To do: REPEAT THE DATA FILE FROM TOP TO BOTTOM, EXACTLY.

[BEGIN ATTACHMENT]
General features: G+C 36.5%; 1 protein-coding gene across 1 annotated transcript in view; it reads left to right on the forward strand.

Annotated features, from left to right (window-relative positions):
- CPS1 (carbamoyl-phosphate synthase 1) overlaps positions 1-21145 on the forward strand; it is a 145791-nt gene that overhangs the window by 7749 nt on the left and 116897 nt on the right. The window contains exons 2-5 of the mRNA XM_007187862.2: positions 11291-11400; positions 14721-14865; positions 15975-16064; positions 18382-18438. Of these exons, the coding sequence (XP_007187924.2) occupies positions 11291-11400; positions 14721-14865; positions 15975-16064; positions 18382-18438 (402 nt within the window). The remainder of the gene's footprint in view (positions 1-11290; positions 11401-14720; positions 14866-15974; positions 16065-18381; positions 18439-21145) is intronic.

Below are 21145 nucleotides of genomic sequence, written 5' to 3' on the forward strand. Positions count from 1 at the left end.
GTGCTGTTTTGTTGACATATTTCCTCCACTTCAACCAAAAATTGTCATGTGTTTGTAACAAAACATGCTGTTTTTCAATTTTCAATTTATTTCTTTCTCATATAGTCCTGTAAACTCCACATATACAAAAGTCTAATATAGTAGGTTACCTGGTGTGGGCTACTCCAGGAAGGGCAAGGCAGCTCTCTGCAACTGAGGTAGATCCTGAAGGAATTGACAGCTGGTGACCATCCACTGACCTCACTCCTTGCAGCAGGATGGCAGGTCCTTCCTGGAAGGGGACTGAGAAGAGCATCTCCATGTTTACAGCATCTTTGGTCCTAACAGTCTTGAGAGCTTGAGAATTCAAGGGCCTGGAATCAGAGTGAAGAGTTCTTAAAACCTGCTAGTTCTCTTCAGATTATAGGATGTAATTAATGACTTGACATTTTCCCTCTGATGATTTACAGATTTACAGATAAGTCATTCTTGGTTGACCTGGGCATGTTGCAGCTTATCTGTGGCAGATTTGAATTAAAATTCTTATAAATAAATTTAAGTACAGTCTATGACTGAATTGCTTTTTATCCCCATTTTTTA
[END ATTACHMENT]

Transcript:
General features: G+C 36.5%; 1 protein-coding gene across 1 annotated transcript in view; it reads left to right on the forward strand.

Annotated features, from left to right (window-relative positions):
- CPS1 (carbamoyl-phosphate synthase 1) overlaps positions 1-21145 on the forward strand; it is a 145791-nt gene that overhangs the window by 7749 nt on the left and 116897 nt on the right. The window contains exons 2-5 of the mRNA XM_007187862.2: positions 11291-11400; positions 14721-14865; positions 15975-16064; positions 18382-18438. Of these exons, the coding sequence (XP_007187924.2) occupies positions 11291-11400; positions 14721-14865; positions 15975-16064; positions 18382-18438 (402 nt within the window). The remainder of the gene's footprint in view (positions 1-11290; positions 11401-14720; positions 14866-15974; positions 16065-18381; positions 18439-21145) is intronic.

Below are 21145 nucleotides of genomic sequence, written 5' to 3' on the forward strand. Positions count from 1 at the left end.
GTGCTGTTTTGTTGACATATTTCCTCCACTTCAACCAAAAATTGTCATGTGTTTGTAACAAAACATGCTGTTTTTCAATTTTCAATTTATTTCTTTCTCATATAGTCCTGTAAACTCCACATATACAAAAGTCTAATATAGTAGGTTACCTGGTGTGGGCTACTCCAGGAAGGGCAAGGCAGCTCTCTGCAACTGAGGTAGATCCTGAAGGAATTGACAGCTGGTGACCATCCACTGACCTCACTCCTTGCAGCAGGATGGCAGGTCCTTCCTGGAAGGGGACTGAGAAGAGCATCTCCATGTTTACAGCATCTTTGGTCCTAACAGTCTTGAGAGCTTGAGAATTCAAGGGCCTGGAATCAGAGTGAAGAGTTCTTAAAACCTGCTAGTTCTCTTCAGATTATAGGATGTAATTAATGACTTGACATTTTCCCTCTGATGATTTACAGATTTACAGATAAGTCATTCTTGGTTGACCTGGGCATGTTGCAGCTTATCTGTGGCAGATTTGAATTAAAATTCTTATAAATAAATTTAAGTACAGTCTATGACTGAATTGCTTTTTATCCCCATTTTTTA